I have been reading Barbra Kingsolver’s book Animal, Vegetable, Miracle and I have to say I am intrigued and overwhelmed. I have watched Food, Inc., King Corn, Capitalism: A Love Story and a myriad of other movies that depict what our gluttony (and sadly corn based diets) are doing to American and Americans. Both physically and economically we are slowly (or in some cases rapidly) become bankrupt on a system of unrealistic, unsustainable food wants, however, I do not think I realized just how detrimental shipping our food across state lines, across the country and across the world really is to the environment and ultimately our own heath.
I am intrigued because I love the thought of green living. I want to grow and make more of our own food. I want to support other local farmers in their fight to sustain a variety of plants and animals not just commodity crops. I want to conserve natural resources. I want to use less fossil fuel. I want to live what I preach.
I am overwhelmed because, well simply put, I love bananas.
I know that probably sounds like a random statement out of left field but think about it. When have you ever (excluding the Huntington Museum of Art’s Tropical Greenhouse) seen a banana growing in WV? Well? I am waiting…yeah, me either. I too have succumb to the I want it, I want it now, and I want it all year long mentality of a prosperous society where fresh fruits and vegetables out of season (and out of their natural region) are not a novelty but a way of life. My family eats bananas every day we have for years and not once in that entire time, did I stop to think from where those bananas originated nor did I ever consider the monumental undertaking and expense it took to get them to my kitchen. The little tiny drop of good I do by riding my bicycle to the grocery store is completely annihilated by the gallons and gallons of fuel need to get them to the market in the first place.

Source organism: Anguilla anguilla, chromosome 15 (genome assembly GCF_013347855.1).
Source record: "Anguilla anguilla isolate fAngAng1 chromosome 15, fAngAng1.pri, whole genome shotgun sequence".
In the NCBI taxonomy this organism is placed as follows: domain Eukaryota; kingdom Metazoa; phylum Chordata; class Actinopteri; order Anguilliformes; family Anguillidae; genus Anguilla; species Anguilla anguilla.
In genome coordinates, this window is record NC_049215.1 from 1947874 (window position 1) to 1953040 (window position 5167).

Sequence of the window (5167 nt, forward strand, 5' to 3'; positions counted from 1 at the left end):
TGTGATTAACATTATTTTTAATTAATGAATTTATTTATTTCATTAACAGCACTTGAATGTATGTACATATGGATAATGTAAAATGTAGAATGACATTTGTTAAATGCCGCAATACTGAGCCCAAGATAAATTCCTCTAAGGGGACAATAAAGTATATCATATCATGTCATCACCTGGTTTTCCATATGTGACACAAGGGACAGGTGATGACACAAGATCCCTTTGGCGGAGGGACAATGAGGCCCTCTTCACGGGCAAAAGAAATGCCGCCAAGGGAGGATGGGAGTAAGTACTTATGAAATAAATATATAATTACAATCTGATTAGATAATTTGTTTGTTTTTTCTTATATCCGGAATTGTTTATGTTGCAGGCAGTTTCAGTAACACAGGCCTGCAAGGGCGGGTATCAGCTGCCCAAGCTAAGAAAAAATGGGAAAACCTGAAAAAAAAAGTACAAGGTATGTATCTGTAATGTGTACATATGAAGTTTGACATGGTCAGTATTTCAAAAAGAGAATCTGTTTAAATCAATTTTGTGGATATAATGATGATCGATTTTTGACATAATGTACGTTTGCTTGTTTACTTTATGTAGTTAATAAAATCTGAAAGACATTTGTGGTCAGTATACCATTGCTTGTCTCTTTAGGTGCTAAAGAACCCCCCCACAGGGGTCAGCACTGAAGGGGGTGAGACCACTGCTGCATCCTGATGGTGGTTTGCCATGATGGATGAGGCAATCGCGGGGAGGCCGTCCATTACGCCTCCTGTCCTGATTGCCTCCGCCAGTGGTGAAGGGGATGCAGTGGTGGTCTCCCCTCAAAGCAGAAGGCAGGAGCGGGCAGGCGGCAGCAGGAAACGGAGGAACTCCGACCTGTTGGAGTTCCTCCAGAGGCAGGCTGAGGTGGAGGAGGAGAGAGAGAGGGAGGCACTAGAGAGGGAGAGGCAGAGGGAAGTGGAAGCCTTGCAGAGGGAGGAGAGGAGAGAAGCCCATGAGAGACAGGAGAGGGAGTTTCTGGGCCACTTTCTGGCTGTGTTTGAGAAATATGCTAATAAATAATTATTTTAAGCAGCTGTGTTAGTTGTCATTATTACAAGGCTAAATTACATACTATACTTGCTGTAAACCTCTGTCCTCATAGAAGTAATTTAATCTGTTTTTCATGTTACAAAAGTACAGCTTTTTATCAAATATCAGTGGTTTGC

We do not buy watermelons out of season because (as my daughter would say) DUH, they do not taste good. We do buy tomatoes all year round and although we delight in the fresh summer ones from friends and neighbors gardens and complain mightily about the tasteless reddish blobs from the grocery the rest of the year, it still does not stop us from plopping them in the cart almost every trip. I cook a lot of tomato sauced entrees all year long. What am I supposed to do without “fresh” tomatoes?
Which really brings me to the title of the blog: what is a “locavore”? It sounds like a bad allergic reaction to me, something that obviously needs a polite acknowledgment and maybe a tissue. I am sure that many of you reading this blog are much savvier than myself and are practicing locavores as I type but up until I started reading this book I do not think I had even heard the term before. According to Kingsolver a locavore is someone who tries only to eat locally grown/raised/produced produce/meat/grain from within their immediate region. Sounds great, until I realized I love bananas and bananas do not grow in WV.
I usually embrace everything green with a willing spirit and open arms but this is even hard for me. I cannot imagine the reaction I would receive from Fred and Sarah if I suggested that we could no longer eat bananas. Kingsolver makes a valid argument for eating only local food and right now, at the height of summer, it is not too hard to get on board. Giving up my grocery bought bananas for fresh melons, peaches and plums from the farmer's market does not seem horrendous, but ask me in six months when I am sitting in the deep freeze of January fantasizing about a lush piece of fruit that is still half a year away from our table.